Citation: Mobile Media & Communication
      PubDate: 2023-08-17T06:11:38Z
      DOI: 10.1177/20501579231193941
       
  • Where's the bathroom in this “mobile home”' Adding Water, Sanitation &
           Hygiene (WaSH) infrastructure to agendas on homelessness and digital media
           

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      Authors: Erika Polson, Renée A. Botta, Emily Van Houweling
      Abstract: Mobile Media & Communication, Ahead of Print.
      Although access to water and sanitation have been recognized by the United Nations as human rights since 2010, that access continues to be a site of struggle in everyday life, especially among homeless populations. In this paper, we draw from two summers of a fieldwork-based course on homelessness and Water, Sanitation, and Hygiene in Denver, Colorado to consider whether a Google Map of public restrooms in the city might be useful for unhoused people. The paper's conceptual framework stems from Hartmann's idea of “homing”—which refers to how digital media can help unhoused people create everyday routines, exercise some control over their lives and spaces, and gradually create a safe environment—to consider whether the Google Water, Sanitation & Hygiene Map might help unhoused people integrate bathroom access into routines, rounding out the so-called “mobile home” to provide relief and personal agency. The effort runs up against digital literacy issues that mitigate “access” and point to the limits of techno-solutions. This paper points to the need to consider both media literacies and inclusive design in creating digital solutions to address issues faced by unhoused people. We also argue that planners should think holistically about how digital and telecom-focused “solutions” relate to other necessary infrastructures—in this case, public toilets and water access.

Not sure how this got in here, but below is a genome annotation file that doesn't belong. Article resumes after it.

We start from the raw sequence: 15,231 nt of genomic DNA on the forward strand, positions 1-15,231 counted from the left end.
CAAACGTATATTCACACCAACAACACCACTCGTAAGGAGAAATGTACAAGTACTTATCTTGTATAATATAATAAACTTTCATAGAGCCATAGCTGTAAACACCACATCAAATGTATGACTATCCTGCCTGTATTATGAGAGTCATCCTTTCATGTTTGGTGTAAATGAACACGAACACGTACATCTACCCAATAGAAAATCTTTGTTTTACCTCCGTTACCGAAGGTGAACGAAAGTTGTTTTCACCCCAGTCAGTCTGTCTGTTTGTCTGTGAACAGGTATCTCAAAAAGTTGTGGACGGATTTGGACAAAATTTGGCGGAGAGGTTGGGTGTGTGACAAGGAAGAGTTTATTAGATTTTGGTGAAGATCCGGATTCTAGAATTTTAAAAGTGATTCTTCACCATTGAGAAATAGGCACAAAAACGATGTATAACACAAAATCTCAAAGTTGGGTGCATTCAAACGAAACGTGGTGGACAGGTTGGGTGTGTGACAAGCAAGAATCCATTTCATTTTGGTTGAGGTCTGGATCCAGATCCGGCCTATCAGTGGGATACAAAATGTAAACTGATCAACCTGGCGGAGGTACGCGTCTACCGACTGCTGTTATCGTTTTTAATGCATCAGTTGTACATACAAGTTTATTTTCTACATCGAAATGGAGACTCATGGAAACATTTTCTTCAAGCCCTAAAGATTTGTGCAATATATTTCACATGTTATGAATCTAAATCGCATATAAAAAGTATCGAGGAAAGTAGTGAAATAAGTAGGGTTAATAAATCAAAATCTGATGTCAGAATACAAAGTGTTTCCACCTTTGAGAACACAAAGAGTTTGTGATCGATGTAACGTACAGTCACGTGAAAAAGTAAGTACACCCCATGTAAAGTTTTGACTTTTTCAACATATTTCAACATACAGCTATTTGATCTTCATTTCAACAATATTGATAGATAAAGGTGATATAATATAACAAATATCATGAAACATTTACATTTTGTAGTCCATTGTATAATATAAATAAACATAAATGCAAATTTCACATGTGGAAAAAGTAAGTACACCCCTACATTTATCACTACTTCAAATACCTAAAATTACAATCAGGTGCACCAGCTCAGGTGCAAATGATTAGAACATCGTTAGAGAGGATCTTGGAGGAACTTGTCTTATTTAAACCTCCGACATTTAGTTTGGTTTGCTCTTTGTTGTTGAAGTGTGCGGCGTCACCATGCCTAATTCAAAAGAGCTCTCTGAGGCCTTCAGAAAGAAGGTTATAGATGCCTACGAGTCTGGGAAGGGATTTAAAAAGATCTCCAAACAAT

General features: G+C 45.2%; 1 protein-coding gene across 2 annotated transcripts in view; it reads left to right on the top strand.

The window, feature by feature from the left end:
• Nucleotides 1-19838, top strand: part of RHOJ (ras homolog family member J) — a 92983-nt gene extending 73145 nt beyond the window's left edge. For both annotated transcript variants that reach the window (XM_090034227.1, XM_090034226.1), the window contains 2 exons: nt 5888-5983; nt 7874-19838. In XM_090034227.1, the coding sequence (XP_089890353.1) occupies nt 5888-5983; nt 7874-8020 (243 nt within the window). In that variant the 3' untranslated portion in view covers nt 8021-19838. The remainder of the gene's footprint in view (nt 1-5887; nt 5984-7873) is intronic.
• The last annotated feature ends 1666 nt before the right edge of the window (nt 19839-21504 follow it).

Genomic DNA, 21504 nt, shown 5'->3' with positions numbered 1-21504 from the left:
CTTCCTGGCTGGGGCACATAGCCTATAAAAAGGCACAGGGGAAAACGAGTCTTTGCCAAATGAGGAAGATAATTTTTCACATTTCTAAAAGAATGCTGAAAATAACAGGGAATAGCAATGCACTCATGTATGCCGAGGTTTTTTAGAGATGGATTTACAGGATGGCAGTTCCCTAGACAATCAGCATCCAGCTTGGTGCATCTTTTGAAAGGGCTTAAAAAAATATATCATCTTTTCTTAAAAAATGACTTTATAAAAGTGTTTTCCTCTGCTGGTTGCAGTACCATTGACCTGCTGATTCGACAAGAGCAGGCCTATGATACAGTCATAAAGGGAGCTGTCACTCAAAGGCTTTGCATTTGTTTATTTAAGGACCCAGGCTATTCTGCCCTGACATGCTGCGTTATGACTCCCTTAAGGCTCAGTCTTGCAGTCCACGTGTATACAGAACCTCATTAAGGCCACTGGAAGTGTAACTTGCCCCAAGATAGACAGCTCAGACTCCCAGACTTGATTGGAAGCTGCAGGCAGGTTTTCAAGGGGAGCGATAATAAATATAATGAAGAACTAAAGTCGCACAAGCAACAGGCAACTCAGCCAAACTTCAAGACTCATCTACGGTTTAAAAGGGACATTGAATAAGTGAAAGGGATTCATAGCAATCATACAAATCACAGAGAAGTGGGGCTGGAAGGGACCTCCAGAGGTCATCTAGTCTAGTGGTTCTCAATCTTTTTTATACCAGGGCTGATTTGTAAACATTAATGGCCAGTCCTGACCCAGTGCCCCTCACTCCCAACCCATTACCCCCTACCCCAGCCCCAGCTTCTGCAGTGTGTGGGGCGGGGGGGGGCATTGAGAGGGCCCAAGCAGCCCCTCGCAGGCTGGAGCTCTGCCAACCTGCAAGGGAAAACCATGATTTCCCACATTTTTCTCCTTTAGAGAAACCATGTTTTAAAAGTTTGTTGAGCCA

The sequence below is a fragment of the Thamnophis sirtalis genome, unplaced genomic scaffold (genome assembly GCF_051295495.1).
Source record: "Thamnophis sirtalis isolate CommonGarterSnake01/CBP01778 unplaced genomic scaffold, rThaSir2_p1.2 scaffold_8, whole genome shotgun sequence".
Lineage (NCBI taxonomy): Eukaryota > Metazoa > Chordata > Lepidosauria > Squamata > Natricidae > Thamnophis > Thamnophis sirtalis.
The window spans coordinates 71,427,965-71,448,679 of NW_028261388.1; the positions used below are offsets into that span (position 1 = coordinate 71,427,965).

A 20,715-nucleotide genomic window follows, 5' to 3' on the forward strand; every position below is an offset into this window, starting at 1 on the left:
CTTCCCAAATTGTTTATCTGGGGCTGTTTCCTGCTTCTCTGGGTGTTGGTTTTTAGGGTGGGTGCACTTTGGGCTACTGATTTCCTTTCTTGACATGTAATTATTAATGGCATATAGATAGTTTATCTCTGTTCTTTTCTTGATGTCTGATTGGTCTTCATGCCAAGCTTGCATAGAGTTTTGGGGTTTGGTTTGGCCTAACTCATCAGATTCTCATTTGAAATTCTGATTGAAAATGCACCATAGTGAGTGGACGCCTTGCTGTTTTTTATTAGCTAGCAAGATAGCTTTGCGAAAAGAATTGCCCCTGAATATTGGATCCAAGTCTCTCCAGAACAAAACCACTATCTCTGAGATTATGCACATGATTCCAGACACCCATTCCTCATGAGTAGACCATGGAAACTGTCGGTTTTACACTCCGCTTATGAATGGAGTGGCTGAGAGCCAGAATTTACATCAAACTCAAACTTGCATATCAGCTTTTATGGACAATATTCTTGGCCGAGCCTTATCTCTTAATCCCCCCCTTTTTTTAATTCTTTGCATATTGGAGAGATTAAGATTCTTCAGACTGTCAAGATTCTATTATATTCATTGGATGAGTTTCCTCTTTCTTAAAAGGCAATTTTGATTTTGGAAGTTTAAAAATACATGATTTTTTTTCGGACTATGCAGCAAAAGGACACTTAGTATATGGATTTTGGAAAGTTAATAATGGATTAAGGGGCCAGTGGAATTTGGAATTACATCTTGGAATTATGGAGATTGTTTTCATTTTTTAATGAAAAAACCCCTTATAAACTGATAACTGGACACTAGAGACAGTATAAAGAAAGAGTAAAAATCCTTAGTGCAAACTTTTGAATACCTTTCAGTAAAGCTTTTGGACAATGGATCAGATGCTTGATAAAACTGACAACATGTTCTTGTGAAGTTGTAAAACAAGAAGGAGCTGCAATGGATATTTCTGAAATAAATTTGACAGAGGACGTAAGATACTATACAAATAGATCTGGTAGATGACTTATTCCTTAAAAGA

Citation: Mobile Media & Communication
      PubDate: 2023-08-16T06:30:45Z
      DOI: 10.1177/20501579231191929
       
  • Homeless food delivery riders and their transportal home in Shanghai's
           lockdown

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      Authors: Pengfei Fu, Chengxi Liao, Haiqing Yu
      Abstract: Mobile Media & Communication, Ahead of Print.